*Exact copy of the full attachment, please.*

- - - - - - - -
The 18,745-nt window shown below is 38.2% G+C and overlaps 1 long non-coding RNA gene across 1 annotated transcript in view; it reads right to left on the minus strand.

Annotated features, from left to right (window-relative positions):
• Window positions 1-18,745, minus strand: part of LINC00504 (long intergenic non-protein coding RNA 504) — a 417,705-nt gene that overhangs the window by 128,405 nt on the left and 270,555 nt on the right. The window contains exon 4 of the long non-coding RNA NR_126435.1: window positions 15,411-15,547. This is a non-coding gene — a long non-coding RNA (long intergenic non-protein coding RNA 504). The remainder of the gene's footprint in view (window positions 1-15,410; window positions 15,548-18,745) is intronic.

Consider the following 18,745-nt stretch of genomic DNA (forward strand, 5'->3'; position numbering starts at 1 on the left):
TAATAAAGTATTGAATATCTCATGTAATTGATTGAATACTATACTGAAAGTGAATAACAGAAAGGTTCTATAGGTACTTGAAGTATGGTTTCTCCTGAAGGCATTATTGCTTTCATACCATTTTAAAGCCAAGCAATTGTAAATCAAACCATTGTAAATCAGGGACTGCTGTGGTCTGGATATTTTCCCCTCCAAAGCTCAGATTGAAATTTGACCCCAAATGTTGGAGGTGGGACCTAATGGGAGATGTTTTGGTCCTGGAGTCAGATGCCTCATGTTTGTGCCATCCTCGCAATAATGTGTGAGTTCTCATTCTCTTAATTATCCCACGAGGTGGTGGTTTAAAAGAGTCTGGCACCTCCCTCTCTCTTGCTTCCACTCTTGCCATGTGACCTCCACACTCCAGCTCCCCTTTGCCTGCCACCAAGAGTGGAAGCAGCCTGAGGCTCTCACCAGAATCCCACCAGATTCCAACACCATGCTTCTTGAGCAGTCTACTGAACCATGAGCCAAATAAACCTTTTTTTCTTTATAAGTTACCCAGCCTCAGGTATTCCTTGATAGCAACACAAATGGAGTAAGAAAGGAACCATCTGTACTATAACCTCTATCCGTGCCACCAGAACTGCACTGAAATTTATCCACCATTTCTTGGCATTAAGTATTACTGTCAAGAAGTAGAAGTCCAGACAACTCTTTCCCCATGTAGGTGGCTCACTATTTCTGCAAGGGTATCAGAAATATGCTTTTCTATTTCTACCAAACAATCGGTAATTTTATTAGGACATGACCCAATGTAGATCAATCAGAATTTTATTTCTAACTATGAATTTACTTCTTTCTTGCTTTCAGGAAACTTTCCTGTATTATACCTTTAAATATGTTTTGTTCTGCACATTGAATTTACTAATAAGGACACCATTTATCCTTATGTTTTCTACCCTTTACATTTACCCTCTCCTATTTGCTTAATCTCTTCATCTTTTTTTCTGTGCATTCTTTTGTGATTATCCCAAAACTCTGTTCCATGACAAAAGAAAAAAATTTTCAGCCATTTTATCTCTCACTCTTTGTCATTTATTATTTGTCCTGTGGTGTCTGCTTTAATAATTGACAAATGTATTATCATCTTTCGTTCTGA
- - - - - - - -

The 18,745-nt window shown below is 38.2% G+C and overlaps 1 long non-coding RNA gene across 1 annotated transcript in view; it reads right to left on the minus strand.

Annotated features, from left to right (window-relative positions):
• Window positions 1-18,745, minus strand: part of LINC00504 (long intergenic non-protein coding RNA 504) — a 417,705-nt gene that overhangs the window by 128,405 nt on the left and 270,555 nt on the right. The window contains exon 4 of the long non-coding RNA NR_126435.1: window positions 15,411-15,547. This is a non-coding gene — a long non-coding RNA (long intergenic non-protein coding RNA 504). The remainder of the gene's footprint in view (window positions 1-15,410; window positions 15,548-18,745) is intronic.

Consider the following 18,745-nt stretch of genomic DNA (forward strand, 5'->3'; position numbering starts at 1 on the left):
TAATAAAGTATTGAATATCTCATGTAATTGATTGAATACTATACTGAAAGTGAATAACAGAAAGGTTCTATAGGTACTTGAAGTATGGTTTCTCCTGAAGGCATTATTGCTTTCATACCATTTTAAAGCCAAGCAATTGTAAATCAAACCATTGTAAATCAGGGACTGCTGTGGTCTGGATATTTTCCCCTCCAAAGCTCAGATTGAAATTTGACCCCAAATGTTGGAGGTGGGACCTAATGGGAGATGTTTTGGTCCTGGAGTCAGATGCCTCATGTTTGTGCCATCCTCGCAATAATGTGTGAGTTCTCATTCTCTTAATTATCCCACGAGGTGGTGGTTTAAAAGAGTCTGGCACCTCCCTCTCTCTTGCTTCCACTCTTGCCATGTGACCTCCACACTCCAGCTCCCCTTTGCCTGCCACCAAGAGTGGAAGCAGCCTGAGGCTCTCACCAGAATCCCACCAGATTCCAACACCATGCTTCTTGAGCAGTCTACTGAACCATGAGCCAAATAAACCTTTTTTTCTTTATAAGTTACCCAGCCTCAGGTATTCCTTGATAGCAACACAAATGGAGTAAGAAAGGAACCATCTGTACTATAACCTCTATCCGTGCCACCAGAACTGCACTGAAATTTATCCACCATTTCTTGGCATTAAGTATTACTGTCAAGAAGTAGAAGTCCAGACAACTCTTTCCCCATGTAGGTGGCTCACTATTTCTGCAAGGGTATCAGAAATATGCTTTTCTATTTCTACCAAACAATCGGTAATTTTATTAGGACATGACCCAATGTAGATCAATCAGAATTTTATTTCTAACTATGAATTTACTTCTTTCTTGCTTTCAGGAAACTTTCCTGTATTATACCTTTAAATATGTTTTGTTCTGCACATTGAATTTACTAATAAGGACACCATTTATCCTTATGTTTTCTACCCTTTACATTTACCCTCTCCTATTTGCTTAATCTCTTCATCTTTTTTTCTGTGCATTCTTTTGTGATTATCCCAAAACTCTGTTCCATGACAAAAGAAAAAAATTTTCAGCCATTTTATCTCTCACTCTTTGTCATTTATTATTTGTCCTGTGGTGTCTGCTTTAATAATTGACAAATGTATTATCATCTTTCGTTCTGA